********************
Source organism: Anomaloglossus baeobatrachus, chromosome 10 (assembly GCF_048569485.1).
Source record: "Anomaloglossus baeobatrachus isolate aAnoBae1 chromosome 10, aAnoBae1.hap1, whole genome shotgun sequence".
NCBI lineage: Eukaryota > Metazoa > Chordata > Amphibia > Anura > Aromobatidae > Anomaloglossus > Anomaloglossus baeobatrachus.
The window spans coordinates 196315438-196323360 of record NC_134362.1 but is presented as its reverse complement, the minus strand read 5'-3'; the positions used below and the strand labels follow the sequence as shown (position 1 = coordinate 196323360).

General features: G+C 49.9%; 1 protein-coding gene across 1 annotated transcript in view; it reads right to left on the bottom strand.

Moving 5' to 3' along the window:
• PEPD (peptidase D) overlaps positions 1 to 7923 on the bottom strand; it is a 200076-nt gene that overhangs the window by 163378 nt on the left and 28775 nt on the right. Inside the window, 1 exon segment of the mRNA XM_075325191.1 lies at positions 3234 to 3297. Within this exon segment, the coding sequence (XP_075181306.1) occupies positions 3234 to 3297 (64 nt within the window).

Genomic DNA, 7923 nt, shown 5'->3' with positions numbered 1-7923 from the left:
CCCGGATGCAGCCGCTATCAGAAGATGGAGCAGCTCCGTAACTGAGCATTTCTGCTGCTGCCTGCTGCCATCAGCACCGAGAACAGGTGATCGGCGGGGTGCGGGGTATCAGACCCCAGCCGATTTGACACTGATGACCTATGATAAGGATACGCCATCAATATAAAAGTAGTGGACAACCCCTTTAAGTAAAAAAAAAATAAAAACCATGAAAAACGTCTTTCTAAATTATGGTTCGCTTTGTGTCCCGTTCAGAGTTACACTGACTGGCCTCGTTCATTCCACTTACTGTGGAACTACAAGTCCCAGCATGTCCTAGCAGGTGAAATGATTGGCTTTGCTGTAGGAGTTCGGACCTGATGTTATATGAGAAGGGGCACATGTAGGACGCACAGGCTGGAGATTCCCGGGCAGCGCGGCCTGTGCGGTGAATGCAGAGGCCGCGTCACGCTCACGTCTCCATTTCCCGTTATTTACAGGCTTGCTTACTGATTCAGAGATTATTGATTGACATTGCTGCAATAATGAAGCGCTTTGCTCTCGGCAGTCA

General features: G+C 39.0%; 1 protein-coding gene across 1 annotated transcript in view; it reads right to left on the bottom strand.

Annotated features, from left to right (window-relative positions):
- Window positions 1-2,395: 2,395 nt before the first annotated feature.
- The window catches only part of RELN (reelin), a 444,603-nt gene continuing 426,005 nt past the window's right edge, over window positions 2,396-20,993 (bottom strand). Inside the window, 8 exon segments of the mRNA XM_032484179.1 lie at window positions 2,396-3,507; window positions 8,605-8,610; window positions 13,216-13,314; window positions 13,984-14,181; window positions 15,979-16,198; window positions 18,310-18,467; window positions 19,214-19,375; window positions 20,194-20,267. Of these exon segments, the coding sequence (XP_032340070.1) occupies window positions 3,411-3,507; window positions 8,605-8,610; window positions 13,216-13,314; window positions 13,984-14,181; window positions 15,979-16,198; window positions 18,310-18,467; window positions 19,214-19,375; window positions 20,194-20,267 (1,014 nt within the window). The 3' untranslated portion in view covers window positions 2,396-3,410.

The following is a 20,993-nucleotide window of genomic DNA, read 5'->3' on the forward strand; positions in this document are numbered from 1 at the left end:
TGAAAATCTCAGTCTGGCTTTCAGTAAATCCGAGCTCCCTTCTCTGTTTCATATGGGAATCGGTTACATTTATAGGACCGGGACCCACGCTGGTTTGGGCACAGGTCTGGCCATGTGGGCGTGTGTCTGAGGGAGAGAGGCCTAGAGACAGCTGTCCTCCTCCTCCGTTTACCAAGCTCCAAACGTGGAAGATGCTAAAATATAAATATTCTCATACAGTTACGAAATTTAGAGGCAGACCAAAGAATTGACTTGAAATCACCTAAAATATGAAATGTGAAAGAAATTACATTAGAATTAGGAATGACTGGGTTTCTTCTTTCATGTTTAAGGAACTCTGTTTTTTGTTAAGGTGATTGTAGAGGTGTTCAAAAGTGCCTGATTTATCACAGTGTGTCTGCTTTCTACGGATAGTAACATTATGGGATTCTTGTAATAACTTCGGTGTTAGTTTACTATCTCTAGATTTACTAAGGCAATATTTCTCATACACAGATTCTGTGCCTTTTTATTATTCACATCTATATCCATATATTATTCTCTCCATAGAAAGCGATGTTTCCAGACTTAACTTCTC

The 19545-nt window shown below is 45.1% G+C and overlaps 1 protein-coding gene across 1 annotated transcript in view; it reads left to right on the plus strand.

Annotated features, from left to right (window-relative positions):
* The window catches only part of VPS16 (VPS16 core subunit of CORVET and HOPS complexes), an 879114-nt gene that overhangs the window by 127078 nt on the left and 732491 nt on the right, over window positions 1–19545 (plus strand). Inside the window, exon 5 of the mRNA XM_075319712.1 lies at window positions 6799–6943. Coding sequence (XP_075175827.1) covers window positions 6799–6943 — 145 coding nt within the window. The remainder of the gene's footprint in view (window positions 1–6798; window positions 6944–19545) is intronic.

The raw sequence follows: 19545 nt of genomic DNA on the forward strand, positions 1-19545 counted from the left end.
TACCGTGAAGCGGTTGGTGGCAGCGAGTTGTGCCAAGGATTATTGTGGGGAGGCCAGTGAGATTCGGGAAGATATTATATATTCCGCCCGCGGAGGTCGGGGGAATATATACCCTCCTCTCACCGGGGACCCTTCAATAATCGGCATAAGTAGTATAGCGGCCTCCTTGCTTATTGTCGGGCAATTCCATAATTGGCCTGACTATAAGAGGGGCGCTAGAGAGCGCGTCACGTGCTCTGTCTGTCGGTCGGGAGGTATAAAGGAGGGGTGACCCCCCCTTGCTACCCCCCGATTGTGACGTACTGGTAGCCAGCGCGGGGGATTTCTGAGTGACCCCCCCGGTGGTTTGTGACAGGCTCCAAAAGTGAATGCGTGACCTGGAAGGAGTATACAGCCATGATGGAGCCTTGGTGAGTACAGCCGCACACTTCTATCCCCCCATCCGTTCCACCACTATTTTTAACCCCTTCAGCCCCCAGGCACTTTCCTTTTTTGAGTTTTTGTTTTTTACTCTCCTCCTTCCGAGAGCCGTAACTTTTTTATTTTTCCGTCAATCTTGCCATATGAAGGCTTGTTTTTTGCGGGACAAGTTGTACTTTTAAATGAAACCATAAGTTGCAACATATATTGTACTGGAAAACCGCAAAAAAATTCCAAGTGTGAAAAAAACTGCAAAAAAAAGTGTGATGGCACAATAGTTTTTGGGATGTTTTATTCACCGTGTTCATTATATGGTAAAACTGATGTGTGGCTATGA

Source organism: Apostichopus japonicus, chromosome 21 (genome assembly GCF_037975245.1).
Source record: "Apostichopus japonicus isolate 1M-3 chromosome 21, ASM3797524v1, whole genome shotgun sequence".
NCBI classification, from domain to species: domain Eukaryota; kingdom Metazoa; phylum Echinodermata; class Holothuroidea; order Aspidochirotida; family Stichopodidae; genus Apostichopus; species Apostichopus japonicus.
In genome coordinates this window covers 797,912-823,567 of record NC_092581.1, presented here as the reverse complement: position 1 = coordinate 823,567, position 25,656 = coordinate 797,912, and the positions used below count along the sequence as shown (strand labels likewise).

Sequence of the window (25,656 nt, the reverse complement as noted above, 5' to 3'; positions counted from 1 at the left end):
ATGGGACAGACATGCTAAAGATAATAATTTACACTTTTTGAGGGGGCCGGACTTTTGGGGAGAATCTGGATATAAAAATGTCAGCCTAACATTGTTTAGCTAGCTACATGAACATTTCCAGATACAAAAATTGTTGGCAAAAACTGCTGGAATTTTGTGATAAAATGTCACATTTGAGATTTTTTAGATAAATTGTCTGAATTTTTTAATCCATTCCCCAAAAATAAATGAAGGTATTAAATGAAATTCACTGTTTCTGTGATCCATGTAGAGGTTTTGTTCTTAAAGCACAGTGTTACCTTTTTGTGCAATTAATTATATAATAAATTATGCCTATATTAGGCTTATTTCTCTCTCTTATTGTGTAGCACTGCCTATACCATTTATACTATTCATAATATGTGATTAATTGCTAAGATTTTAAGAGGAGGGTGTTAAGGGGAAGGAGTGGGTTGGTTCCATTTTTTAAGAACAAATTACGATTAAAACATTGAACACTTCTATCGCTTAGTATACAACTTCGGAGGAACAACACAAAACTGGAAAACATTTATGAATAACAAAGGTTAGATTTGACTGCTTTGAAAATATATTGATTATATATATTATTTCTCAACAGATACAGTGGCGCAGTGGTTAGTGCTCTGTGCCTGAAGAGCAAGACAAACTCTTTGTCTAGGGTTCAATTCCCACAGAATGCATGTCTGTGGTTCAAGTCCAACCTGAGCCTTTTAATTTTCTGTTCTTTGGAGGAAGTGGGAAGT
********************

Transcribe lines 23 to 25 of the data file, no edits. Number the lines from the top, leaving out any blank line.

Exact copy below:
NCBI classification, from domain to species: domain Eukaryota; kingdom Metazoa; phylum Echinodermata; class Holothuroidea; order Aspidochirotida; family Stichopodidae; genus Apostichopus; species Apostichopus japonicus.
In genome coordinates this window covers 797,912-823,567 of record NC_092581.1, presented here as the reverse complement: position 1 = coordinate 823,567, position 25,656 = coordinate 797,912, and the positions used below count along the sequence as shown (strand labels likewise).

Sequence of the window (25,656 nt, the reverse complement as noted above, 5' to 3'; positions counted from 1 at the left end):